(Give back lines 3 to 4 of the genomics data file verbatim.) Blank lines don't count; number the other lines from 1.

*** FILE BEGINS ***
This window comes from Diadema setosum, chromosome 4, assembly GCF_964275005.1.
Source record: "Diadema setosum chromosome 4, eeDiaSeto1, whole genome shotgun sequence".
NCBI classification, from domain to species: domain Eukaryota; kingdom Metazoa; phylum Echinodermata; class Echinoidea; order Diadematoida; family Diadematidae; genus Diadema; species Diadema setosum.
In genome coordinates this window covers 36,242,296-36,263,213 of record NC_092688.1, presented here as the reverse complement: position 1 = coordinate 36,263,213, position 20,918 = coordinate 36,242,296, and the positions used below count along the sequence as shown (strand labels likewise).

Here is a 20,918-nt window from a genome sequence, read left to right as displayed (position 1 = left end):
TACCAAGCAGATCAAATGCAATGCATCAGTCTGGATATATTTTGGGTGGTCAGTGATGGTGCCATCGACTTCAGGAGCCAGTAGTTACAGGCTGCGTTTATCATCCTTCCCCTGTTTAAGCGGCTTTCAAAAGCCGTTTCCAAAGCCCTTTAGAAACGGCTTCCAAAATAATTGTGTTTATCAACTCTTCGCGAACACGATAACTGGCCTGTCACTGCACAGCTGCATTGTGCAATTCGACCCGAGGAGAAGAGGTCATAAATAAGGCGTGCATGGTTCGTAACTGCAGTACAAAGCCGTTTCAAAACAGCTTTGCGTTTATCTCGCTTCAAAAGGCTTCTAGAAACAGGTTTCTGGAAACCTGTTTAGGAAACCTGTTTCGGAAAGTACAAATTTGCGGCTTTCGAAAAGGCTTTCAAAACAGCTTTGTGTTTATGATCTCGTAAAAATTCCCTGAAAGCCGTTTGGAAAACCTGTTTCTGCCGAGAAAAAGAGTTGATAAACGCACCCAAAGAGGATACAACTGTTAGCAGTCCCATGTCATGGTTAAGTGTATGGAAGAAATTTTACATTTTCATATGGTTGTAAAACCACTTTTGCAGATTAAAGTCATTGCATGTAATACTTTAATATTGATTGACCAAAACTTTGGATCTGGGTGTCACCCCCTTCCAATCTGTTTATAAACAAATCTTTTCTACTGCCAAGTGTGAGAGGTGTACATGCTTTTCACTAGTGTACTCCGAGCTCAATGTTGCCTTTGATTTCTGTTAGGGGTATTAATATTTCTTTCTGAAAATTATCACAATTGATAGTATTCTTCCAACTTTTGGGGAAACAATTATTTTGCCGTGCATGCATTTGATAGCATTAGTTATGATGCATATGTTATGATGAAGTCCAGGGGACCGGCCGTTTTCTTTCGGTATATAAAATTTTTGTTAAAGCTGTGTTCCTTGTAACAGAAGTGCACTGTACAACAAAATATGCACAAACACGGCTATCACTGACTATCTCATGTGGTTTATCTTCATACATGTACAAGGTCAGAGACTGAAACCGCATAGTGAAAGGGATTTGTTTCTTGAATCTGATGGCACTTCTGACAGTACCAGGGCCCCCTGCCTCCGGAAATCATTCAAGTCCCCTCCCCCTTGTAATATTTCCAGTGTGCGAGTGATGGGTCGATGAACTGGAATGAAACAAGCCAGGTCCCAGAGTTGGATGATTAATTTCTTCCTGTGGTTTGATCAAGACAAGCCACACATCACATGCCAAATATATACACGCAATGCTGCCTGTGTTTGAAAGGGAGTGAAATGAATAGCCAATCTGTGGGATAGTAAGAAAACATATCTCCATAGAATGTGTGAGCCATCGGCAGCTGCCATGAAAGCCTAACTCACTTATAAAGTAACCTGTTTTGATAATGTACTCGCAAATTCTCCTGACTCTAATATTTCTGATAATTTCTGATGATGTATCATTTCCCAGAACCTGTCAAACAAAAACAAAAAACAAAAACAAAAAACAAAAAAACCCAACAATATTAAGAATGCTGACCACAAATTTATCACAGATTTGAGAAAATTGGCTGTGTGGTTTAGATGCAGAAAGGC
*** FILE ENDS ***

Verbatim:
NCBI classification, from domain to species: domain Eukaryota; kingdom Metazoa; phylum Echinodermata; class Echinoidea; order Diadematoida; family Diadematidae; genus Diadema; species Diadema setosum.
In genome coordinates this window covers 36,242,296-36,263,213 of record NC_092688.1, presented here as the reverse complement: position 1 = coordinate 36,263,213, position 20,918 = coordinate 36,242,296, and the positions used below count along the sequence as shown (strand labels likewise).